2 weeks ago
Monday, May 13, 2013
Ask me, at any given moment, what I want to eat and there's an excellent chance I'll say bread. I love bread. Were I forced to give up every other food in the world save one, that one would be bread. Bread is also somewhat of a nemesis. I believe that the standard serving size of bread is one loaf. I believe bread is a meal. I believe bread is an inalienable right. These beliefs are the enemy of a trim waistline and a diet sufficient in nutrients.
So bread and I have lurid affairs. We meet secretly and occasionally. We are passionate in our time together knowing that it can't last. Often I don't even dress bread up with toppings but will devour it unadorned. When we are apart, I am mightily tempted by bread, even mediocre bread, but I stay my hand knowing that bread and I will be together again soon. I play favorites with bread and am, while polyamorous, discerning.
I have made a bread from time to time, but given my propensity for entire-loaf-consumption, don't make a habit of it. Yet even the best of intentions get tested. My mother wanted a baguette pan for mother's day and it seemed silly to just buy one while Amazon was already delivering to my house. I've never made a baguette, so the prospect was interesting. I do like eating baguettes...
I was all set to make a plain white version when the same bad influence mother pointed me to the 20% wheat version profiled in The New York Times Magazine earlier this year. Since I happened to have wheat flour in the house, I figured what the hell. The recipe couldn't have been simpler and the dough quickly took shape. A half hour or so in the oven nestled soundly in the baguette pan and there were three tiny loaves ready for the sharp-toothed embrace of my mouth.
The verdict? For a loaf I whipped up in a minute in my house with a conventional oven? Pretty good. But there is much room for improvement. I'll start with the flavor. When I have a wheat bread, I enjoy a little something extra: malt, honey, molasses, something to highlight the wheatiness. Since this recipe had all of 4 ingredients (5 if you count water), this extra oomph was absent. My next iteration will likely try adding one of the above. Fearing overcooking, I likely took this out of the oven 4 or so minutes too soon. The bottom crust is perfect, the top crust a little too pliable. This bread isn't quite white and isn't quite wheat and I think I'd prefer one or the other. I think if one made this recipe with 5% wheat flour instead of 20%, the result would be a nice, slightly complex white. I'm also debating beginning my own sourdough starter. These are not good thoughts as they imply more bread.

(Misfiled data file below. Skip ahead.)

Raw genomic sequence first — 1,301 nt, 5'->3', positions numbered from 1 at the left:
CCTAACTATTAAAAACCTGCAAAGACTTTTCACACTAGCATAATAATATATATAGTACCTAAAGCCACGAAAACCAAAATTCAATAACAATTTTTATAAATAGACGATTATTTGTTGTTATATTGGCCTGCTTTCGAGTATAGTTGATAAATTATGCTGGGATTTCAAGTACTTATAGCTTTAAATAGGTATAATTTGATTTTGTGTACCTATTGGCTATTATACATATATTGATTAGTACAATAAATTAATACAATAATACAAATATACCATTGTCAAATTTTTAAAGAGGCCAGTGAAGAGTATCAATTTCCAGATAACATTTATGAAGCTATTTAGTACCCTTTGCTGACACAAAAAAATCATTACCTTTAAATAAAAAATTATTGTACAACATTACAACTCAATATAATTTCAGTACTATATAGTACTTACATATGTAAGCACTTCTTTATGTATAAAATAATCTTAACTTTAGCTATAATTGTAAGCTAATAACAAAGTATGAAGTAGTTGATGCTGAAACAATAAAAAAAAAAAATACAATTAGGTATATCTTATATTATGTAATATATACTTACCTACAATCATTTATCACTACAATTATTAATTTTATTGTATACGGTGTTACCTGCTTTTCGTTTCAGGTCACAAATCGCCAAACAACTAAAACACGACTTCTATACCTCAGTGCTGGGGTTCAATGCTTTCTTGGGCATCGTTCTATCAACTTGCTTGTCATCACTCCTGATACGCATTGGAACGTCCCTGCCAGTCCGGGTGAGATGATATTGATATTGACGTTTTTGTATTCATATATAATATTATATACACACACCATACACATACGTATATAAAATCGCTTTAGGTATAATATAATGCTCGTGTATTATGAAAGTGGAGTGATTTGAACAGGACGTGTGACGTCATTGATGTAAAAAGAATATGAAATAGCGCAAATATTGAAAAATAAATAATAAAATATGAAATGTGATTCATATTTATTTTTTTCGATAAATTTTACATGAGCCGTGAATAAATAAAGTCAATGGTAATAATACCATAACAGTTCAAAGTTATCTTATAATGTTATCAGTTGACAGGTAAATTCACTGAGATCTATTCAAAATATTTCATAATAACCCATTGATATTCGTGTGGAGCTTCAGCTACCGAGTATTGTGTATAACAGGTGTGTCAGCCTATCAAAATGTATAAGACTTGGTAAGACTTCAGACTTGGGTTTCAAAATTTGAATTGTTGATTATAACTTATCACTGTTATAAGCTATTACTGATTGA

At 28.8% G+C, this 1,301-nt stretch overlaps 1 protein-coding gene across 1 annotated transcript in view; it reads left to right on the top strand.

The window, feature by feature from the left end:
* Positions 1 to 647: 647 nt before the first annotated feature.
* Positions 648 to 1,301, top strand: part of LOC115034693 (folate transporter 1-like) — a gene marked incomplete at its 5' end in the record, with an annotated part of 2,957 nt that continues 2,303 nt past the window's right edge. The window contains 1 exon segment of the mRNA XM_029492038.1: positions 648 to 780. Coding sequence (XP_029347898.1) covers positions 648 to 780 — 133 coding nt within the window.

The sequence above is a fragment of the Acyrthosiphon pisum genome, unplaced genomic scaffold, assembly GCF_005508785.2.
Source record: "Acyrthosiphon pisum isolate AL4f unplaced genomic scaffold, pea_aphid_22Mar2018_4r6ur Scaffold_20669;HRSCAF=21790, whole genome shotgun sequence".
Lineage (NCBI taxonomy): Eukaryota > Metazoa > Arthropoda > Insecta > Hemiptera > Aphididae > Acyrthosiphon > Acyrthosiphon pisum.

Like any good affair, though, the key is to not make mistakes that could lead to discovery - where discovery in this case is 15 pounds of additional stomach attributable solely to bread. If bread and I are to continue our assignations, we must moderate. This means that either a lot of leftover bread is headed to the freezer or everyone in my neighborhood is about to find homemade bread bundles on their doorsteps.
Not-Quite-Whole-Grain Baguettes from Mark Bittman, New York Times
100g whole-wheat flour
400g all-purpose flour
6 instant yeast
Add the above to a food processor and turn on - slowly add up to 1.5 cups of water until the dough comes away from the sides (and looks like dough), then keep the machine running another 30 or so seconds.
Transfer the dough to a bowl and cover with plastic wrap while it rises over the next 3 hours (the colder your room, the longer you may need - mine rose over 4 hours).
Divide the dough into thirds and shape into rough logs, then cover your logs with a towel for 20 minutes (very lightly flour your work surface if needed).
Roll the dough into more baguette-shaped configurations and put them in your baguette pan and let sit for a half hour. Use this time to preheat your oven to 465.
Slash the tops of the loaves (next time I will do one long cut down the middle as opposed to many short ones for aesthetics) and bake until a thermometer inserted in the loaves reads 210. Cool on a rack (but not for too long since you know you want to break off a warm piece and start eating).